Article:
Builders downsize square footage and learn from their mistakes
Since the 1970s, Jim and Mark Picton have been building houses for wealthy clients in Washington Depot, CT. “Five thousand square feet was the basic size of the houses we built,” says Mark. “The biggest one was around 14,000 square feet.”
In recent years the brothers have felt a vague yet growing discomfort about the money and resources used for their projects. “I became very aware of the waste stream,” says Jim. “And I watched all of the materials that went into the Dumpsters because someone happened to change their mind about something that was just built.”
The brothers had some success persuading their customers to build smarter. When one customer decided to re-side a 1900 building on his estate, they talked him into insulating the building as part of the job. “We’d push energy efficiency,” says Jim, “but for some of our customers, who had not just second but third and fourth homes, it was a hard sell.”
In 2007, Picton Brothers LLC made a conscious decision to change the way they built houses and started planning a 1,700-square-foot structure on some land they owned. They planned to build the house to LEED (Leadership in Energy and Environmental Design) for Homes guidelines and shoot for the highest possible rating.
Picton Brothers had always been quality builders and Jim and Mark were pleased that lots of their carpentry processes were within LEED guidelines.
When word of their new project got out, some of their former clients were intrigued. One donated cedar from a 1970s Lindal Cedar Homes house that was being razed. The material that would have otherwise gone into a Dumpster was reused for a deck on the new house.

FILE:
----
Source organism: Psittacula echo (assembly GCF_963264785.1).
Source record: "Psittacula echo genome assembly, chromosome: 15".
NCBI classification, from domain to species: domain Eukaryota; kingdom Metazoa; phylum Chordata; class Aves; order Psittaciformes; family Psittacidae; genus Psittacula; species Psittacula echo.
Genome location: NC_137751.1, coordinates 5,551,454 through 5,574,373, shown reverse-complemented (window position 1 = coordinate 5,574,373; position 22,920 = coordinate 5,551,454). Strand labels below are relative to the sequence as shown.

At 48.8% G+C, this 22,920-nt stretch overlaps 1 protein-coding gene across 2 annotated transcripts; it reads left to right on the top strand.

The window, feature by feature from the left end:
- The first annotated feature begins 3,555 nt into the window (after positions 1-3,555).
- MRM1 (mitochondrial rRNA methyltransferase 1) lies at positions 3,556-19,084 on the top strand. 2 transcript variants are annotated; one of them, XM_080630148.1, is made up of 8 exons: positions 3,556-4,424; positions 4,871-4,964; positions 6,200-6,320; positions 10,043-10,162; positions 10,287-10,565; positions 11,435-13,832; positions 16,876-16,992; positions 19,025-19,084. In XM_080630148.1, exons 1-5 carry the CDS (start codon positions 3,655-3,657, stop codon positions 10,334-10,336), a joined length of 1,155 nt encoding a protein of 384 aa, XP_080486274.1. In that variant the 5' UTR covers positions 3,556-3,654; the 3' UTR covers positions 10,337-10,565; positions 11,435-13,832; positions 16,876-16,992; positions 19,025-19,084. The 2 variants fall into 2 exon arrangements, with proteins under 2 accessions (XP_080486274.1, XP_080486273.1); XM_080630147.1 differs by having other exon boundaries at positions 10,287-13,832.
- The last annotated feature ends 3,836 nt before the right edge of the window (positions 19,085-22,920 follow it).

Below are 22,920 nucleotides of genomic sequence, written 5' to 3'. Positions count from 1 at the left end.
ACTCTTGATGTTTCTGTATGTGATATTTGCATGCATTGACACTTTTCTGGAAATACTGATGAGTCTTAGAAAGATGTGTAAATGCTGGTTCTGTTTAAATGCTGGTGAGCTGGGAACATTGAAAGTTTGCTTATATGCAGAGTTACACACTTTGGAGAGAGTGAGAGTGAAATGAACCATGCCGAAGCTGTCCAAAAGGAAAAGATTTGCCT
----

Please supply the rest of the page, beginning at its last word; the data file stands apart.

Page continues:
The brothers agree that they learned a lot from their first green house, and there are some things they will do differently next time. They’ve always tried to impress upon their clients the importance of nailing down all the details before a project begins, but for their first green project, they didn’t heed their own advice. For instance, after the foundation was well under way, they decided to increase the house’s insulation by sheathing the exterior with rigid foam. That decision added to the exterior wall’s thicknesses and changed door and window jambs as well as thresholds.
On their next project they will spend time with the subcontractor discussing the house and getting technical assistance before beginning. LEED awards points for staging a design charette with participants from all the trades before construction starts. “We finished the design and then called in the subs,” Mark says. “If we’d been thinking more about the house as a system, we would have gotten everyone involved sooner.”
Other difficulties came from getting qualified materials for the project. They found that many of their suppliers didn’t know the source of the materials they carried. The brothers ended up buying drywall from Pennsylvania—several states away—because they could verify the percentage of recycled material in it.
Jim and Mark couldn’t be happier with their green-built home, and they hope that in the future their company can go all green. But at the same time, they are being realistic about market demands. “We’ve got our crews to keep busy,” Mark says. “They have families to feed.”
In September an Energy Star rater used a blower door to test the house for air leaks. “He said Capes like ours often have air leaks equivalent to an opening the size of a couple of double-hung windows,” says Jim. “Ours has the equivalent of a small postcard.”
The Pictons got their platinum LEED rating in October. Next will be marketing the house and it’s 13 acres, and holding open-house tours, for which they can get additional LEED points. Knowing the proclivities of the area’s wealthy clientele, Jim suspects someone will buy it to use as a guesthouse for a larger building on the property, which, fingers crossed, they want to build green too. Mark has hopes that they’ll find a buyer who will understand that 1,700 square feet is the perfect size. “What people have to realize is that a big part of going green is going lean,” he says.
A GBA case study of this house provides more construction details.
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